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Historic gas lamps set to shine again thanks to Streets Ahead

27th March 2017

Sheffield will see all of its remaining 25 original gas street lamps brought back to their former glory and in light again as part of the Streets Ahead programme.

The JE Webb Sewer Gas Destructor Lamps are cast iron street lights, erected between 1914 and 1935, and can be seen at various locations across the city. Over the years, many of these historic lamps have succumbed to vandalism, theft and natural ageing and now require vital restoration work to return them to their original state.

Considered to be of special historic interest, twenty of the lamps set to be restored are grade two listed. Four of the lamps still run on gas and special measures have been taken to ensure they continue to do so after the works are completed.

Designed to burn off the dangerous methane and other gasses which accumulated in Victorian sewers, the lamps were located where there was known to be a problem with pockets of gas.

Streets Ahead, working closely with Historic England and Pudsey Diamond, has found a sensitive design solution to retain the lamps’ original features and restore them to their former glory. These historic street lamps will be repainted and powered by specially designed solar power LED lights that closely replicate the original lighting style.

Craig Spafford, Streets Ahead Technical Officer said: “Working closely with Amey, Historic England and Pudsey Diamond we have been able to develop a solution that retains the lamps’ historical features whilst using the latest lighting technology.”

Robin Hughes, a Worrall resident said: “I am absolutely delighted that Sheffield City Council and Amey have agreed on an ingenious plan to restore Sheffield’s internationally-important collection of these rare lamps whilst preserving their original material and unique features.  It’s a superb outcome that has involved meticulous conservation planning.  It is especially good news that four lamps will continue to burn gas, and that others could be restored to gas-burning in the future.”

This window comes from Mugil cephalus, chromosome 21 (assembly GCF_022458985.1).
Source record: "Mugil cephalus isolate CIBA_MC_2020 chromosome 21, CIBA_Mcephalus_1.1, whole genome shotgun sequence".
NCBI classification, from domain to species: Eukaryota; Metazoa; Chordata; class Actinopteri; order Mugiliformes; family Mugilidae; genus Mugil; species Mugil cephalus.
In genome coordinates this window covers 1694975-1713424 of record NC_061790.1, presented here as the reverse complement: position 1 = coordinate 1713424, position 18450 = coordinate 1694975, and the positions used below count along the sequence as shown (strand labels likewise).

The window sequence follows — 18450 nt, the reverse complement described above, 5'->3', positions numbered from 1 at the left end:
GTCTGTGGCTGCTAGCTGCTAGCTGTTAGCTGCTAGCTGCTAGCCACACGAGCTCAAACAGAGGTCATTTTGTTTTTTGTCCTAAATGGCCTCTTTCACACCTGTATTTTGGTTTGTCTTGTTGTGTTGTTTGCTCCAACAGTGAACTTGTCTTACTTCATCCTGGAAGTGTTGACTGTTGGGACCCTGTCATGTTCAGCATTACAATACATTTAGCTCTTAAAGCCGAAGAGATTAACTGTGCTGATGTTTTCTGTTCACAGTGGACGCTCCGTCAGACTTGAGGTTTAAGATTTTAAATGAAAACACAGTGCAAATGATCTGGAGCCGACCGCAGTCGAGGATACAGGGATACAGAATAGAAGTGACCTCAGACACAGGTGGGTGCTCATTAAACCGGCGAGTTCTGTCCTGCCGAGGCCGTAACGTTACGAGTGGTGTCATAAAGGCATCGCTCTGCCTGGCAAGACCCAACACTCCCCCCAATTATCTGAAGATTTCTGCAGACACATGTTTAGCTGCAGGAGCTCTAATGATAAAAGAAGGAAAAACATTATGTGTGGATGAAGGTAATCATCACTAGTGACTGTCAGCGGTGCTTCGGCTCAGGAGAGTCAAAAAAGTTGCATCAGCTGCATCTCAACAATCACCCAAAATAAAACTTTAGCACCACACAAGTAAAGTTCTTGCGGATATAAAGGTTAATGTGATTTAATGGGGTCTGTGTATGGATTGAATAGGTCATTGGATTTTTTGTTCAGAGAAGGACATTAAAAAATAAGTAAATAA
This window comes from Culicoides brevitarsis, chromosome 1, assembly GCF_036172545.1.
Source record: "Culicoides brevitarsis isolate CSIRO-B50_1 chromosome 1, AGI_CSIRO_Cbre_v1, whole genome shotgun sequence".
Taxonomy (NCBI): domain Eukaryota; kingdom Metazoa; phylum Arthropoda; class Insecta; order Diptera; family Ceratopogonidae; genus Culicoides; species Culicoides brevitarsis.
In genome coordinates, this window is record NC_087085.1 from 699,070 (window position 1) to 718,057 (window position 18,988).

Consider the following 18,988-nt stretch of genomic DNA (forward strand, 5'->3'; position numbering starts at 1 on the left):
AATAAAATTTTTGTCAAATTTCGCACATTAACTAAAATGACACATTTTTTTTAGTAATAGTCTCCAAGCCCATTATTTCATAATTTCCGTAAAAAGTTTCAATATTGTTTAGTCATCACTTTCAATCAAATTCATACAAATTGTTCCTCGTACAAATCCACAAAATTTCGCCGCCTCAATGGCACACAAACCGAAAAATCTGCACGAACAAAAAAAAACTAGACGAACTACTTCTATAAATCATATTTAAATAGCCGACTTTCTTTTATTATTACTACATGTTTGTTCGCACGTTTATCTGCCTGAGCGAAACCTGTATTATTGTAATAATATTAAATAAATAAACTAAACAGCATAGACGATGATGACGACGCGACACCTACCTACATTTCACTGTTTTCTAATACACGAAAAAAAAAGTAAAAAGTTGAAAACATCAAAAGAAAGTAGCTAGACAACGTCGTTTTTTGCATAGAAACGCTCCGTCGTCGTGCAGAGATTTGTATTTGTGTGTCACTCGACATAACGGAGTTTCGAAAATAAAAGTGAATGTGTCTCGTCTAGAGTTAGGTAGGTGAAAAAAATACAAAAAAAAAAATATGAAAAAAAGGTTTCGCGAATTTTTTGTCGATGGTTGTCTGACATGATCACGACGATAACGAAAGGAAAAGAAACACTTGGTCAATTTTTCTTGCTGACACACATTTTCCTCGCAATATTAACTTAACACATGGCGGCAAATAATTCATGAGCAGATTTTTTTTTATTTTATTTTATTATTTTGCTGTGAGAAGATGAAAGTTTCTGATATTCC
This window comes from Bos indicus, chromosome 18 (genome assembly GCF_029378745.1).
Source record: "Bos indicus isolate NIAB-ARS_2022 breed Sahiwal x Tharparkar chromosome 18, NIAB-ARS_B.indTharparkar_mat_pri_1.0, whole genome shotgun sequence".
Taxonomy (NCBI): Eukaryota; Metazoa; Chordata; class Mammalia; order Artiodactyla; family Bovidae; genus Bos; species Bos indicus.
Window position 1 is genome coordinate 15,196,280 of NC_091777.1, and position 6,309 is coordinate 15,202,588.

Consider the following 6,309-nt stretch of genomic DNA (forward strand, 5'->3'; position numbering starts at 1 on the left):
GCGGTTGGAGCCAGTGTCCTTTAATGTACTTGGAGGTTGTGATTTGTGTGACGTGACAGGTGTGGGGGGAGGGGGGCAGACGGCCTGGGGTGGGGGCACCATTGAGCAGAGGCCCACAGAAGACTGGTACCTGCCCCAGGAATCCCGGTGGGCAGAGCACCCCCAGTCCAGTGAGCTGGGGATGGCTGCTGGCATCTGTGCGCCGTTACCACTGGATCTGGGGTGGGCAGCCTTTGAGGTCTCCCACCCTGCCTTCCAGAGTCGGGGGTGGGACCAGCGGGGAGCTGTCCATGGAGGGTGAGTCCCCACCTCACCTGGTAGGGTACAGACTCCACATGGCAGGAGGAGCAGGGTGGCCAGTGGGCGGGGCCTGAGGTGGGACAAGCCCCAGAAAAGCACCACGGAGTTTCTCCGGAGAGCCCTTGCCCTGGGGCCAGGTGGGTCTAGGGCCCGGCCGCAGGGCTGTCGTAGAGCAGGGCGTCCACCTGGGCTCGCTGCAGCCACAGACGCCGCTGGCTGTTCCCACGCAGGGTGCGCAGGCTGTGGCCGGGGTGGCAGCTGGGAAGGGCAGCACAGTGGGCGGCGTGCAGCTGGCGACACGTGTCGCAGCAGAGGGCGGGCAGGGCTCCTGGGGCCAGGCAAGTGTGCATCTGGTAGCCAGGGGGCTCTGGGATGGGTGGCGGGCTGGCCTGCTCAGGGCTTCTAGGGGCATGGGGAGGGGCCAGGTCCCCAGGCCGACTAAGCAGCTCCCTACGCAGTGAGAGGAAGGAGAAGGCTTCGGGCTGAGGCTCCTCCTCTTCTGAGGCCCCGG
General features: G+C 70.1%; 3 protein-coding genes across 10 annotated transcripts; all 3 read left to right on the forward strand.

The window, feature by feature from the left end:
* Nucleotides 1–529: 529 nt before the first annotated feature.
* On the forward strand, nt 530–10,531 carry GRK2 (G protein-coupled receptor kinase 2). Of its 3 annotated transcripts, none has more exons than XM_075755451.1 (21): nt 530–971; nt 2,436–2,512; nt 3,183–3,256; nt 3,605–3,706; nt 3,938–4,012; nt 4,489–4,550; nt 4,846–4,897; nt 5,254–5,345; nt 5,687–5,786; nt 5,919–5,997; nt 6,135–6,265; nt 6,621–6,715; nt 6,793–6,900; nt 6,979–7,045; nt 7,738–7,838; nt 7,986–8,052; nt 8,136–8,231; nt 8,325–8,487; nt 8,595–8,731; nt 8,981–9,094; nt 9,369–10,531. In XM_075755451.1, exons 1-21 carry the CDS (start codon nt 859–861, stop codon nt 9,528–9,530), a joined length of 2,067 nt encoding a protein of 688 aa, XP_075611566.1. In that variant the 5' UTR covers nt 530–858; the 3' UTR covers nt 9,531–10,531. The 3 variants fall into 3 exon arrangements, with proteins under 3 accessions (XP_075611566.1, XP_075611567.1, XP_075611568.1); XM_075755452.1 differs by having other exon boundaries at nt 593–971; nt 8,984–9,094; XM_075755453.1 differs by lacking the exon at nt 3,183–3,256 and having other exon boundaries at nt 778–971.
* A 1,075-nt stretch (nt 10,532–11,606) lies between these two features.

Mrs Grace Hutty who lives just over the road from the newly restored lamp on Worrall Road said: “I am extremely pleased with the outcome of this restoration work. Before Amey started work on the lamp, it was without a Lantern, and desperately needed some attention. It’s fantastic that these lamps have been renovated in such an expert way and can be enjoyed by residents across the city.”

Cabinet member for Environment at Sheffield City Council, Councillor Bryan Lodge said, “The Streets Ahead contract has enabled us to restore these historical lamps so that the people of Sheffield can continue to enjoy their presence for years to come.

“In their newly refurbished state, the lamps provide a nostalgic reminder of days gone by and remain lasting landmarks of Sheffield’s celebrated heritage.”

Nicola Wray, Listing Adviser at Historic England said: “It’s great news historic gas lamps will shine once again in Sheffield. These lamps are notable survivals of a type of street furniture which were once common, but are increasingly rare. Combining them with sewer vents was an ingenious way of safely disposing of sewer gases which could otherwise lead to explosions.”

The lamp on Worrall Road is one of the first lamps to be refurbished in Sheffield as part of the council’s 25 year Streets Ahead contract being delivered by Amey. The refurbishments are part of the Streets Ahead works, which include upgrading the city’s 68,000 street lights to state-of-the-art energy efficient LED lighting.

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